I have always felt like information I need is delivered to me when I need it. I pray for wisdom and grace every day as I learn to lead our school to be the best that it can be. I am never disappointed on either front. My heart and mind was opened to the clarity of the moment this morning sitting in the 8:15 a.m. service, and it was solidified at the Jazz Express Concert I attended with Kurt tonight at the Missouri Theater. It comes by realizing how thankful I am for what I have in my life -- and the problems are really just the bottom half of a glass of opportunities. I am thankful that I start each day of my life full of joy and enthusiasm for the work I get to do with you all every Monday through Friday (and then some). In this day of economic distress -- I have a great, albeit extraordinarily difficult, job. I work with great, albiet sometimes arduous, allies. I deal with great, albeit troubled, children who deserve much more than I can ever offer them. I am thankful for my own family who allows me to spend colossal amounts of time on my Benton family. I am thankful for your tolerance of my learning. And I want you to know that I hear you. If you only knew how much I want to make things easier for you all -- to make everything work right. I guess you do now. And for that I am thankful.

Sunday, November 9, 2008

Week 12: November 10 - 14, 2008

Upcoming Events:
10 Nov -- HS Principals' Meeting; 8-10 a.m., PBL Tour
10 Nov -- Board Meeting; 5:30 p.m. Benton School Profile
11 Nov -- Early Out (2 hours) for Veteran's Day
12 Nov -- BAR Meeting; 7:00 a.m., Room 103
12 Nov -- Nov Birthday Lunch
12 Nov -- Coach of Year Round Up, 7:30p.m., Holiday Inn
13 Nov -- Full Moon
14 Nov -- Fall Play "Sweeney Todd" (final weekend)

I guess I hadn't realized how much I was looking forward to taking the trip. I mean, really. Most adults would consider a 3 hour drive and a weekend surrounded by high school cheerleaders going to state competition to be one akin to the scraping of fingernails on a chalkboard -- unless, of course, you're a cheer mom or a hormonal male (and not that those two groups have much more else in common, actually). Honestly, I was so ready to relax -- yes, relax -- with the fourteen most high strung teens from Benton High School (unless you count Jordan Bolton and his cronies). It made me think seriously about what it was that I enjoyed so much about the trip. It didn't take me long to start constructing the blog for this week. And boy did it tie the last week together better than any other event could have...

Problem? Based [on...] Learning!
Monday, November 10th we started the day with all the high school principals from across the district visiting Benton for our monthly high school business meeting. There's nothing like having guests to make you look in the mirror (metaphorically speaking for those who are tired while reading this) a million times. The admin crew was coming to Benton to observe PBL from Bobby Nash and Jeff Carter. Now, for one, you know how we administrators are -- competitive states it politely. Secondly, we are protective of our own. Momma tiger images are now racing through my mind (Go MU!). And finally, we are careful but critical instructional leaders. The future of our city lands at our feet daily -- if kids don't learn, St. Joseph is in trouble. It's a mighty cross to carry. Bobby and Jeff were great. The feedback was careful (due to reasons #1 & #2) and intense (#3). The other principals did not share where their teachers were in the process. Collaboration was stilled. No one was truly honest with ways to be the best for our kids. We were all very careful.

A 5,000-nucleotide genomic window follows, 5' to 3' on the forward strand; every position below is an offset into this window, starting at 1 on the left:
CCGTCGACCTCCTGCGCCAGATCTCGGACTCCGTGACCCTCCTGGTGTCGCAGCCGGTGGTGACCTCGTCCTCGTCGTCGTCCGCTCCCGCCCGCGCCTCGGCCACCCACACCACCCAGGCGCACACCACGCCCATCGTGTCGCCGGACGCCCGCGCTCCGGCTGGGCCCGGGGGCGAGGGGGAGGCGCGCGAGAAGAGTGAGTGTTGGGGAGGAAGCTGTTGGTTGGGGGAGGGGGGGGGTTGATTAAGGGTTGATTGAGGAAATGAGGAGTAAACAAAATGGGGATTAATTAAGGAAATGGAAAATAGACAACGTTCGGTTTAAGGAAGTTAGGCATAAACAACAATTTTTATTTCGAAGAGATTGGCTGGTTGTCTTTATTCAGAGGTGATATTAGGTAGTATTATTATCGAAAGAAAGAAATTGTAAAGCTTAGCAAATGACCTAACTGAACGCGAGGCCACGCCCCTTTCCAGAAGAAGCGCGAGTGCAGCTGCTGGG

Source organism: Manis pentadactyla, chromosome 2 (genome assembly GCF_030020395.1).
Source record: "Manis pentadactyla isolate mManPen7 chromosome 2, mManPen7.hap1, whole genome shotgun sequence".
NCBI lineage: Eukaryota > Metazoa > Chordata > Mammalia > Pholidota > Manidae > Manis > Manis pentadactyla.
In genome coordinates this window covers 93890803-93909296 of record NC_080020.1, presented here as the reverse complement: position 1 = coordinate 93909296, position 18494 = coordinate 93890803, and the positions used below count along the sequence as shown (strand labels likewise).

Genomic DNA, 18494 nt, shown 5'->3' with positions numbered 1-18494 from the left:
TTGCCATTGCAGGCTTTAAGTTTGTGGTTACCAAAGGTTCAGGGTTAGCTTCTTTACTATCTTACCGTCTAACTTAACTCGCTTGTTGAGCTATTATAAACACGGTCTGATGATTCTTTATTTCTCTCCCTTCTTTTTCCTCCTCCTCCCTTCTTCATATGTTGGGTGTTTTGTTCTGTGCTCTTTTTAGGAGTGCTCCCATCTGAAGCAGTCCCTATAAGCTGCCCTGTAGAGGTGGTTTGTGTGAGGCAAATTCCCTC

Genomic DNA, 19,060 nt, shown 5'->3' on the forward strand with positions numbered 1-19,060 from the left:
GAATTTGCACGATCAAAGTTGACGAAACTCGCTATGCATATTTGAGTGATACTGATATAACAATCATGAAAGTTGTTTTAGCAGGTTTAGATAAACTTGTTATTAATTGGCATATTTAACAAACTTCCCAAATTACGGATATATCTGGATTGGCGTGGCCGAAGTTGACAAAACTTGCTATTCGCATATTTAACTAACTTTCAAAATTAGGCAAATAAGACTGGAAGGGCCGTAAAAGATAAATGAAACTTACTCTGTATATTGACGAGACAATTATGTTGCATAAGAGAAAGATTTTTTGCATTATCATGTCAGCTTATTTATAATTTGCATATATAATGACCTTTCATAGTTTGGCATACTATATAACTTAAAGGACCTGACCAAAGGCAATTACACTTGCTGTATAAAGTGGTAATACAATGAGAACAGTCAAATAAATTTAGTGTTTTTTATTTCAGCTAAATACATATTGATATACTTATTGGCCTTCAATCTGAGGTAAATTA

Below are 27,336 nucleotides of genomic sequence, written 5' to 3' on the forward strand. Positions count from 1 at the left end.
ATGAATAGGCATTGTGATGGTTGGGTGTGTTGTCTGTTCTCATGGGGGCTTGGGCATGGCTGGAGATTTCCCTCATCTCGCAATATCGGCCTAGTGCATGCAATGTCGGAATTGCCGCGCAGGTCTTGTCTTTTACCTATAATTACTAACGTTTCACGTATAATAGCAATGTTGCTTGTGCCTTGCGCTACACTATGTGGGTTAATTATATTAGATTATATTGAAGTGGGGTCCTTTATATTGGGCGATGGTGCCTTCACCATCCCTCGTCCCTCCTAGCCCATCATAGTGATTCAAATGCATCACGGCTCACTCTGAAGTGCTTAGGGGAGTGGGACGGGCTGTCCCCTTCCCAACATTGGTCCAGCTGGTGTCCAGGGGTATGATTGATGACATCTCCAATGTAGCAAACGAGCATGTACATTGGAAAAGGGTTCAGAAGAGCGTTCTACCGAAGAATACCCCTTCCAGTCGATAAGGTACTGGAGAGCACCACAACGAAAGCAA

Monday NIGHT at the school board meeting was a BLAST! Jeff, Luke and I were able to share a profile with the school board about Benton. We pushed our technology way out there for all to see. We flaunted it. We taunted with it. The entire board meeting was about technology. The school board dipped its collective toe into the technology pond. They liked the feeling. They took a sip of the Kool-Aid; they liked the taste. I even sensed they wanted to ask for more to drink, but they were not sure what to ask for. I saw MR School Board with a twinkle in his eye. He has been sippin' on that Kool-Aid, and he knows where to get more. But he didn't ask either. No one risked plunging in or asking for more. I know I must levy my expectations for the future implication. Patience is a virtue. Ancora Imparo.

Tuesday, Luke and I went to the Legal Academy for Principals. What we learned was grounding, scary, and heavily suggested more work to stay legal than we decided to share with everyone. There's enough stress at Benton. Wednesday proved it. The EVEN day department professional development for the first quarter took on much of the same tone as the ODD day did. Sadly, the frustration came out. The work load was stated and noted. The reflection was -- well, filled with angst. But in all the time that was spent -- it seemed very careful. The power of trust that leads to collaborative conflict was absent. I was reminded exactly three times that Rome wasn't built in a day. Three times. I know about things in threes. I read the book too.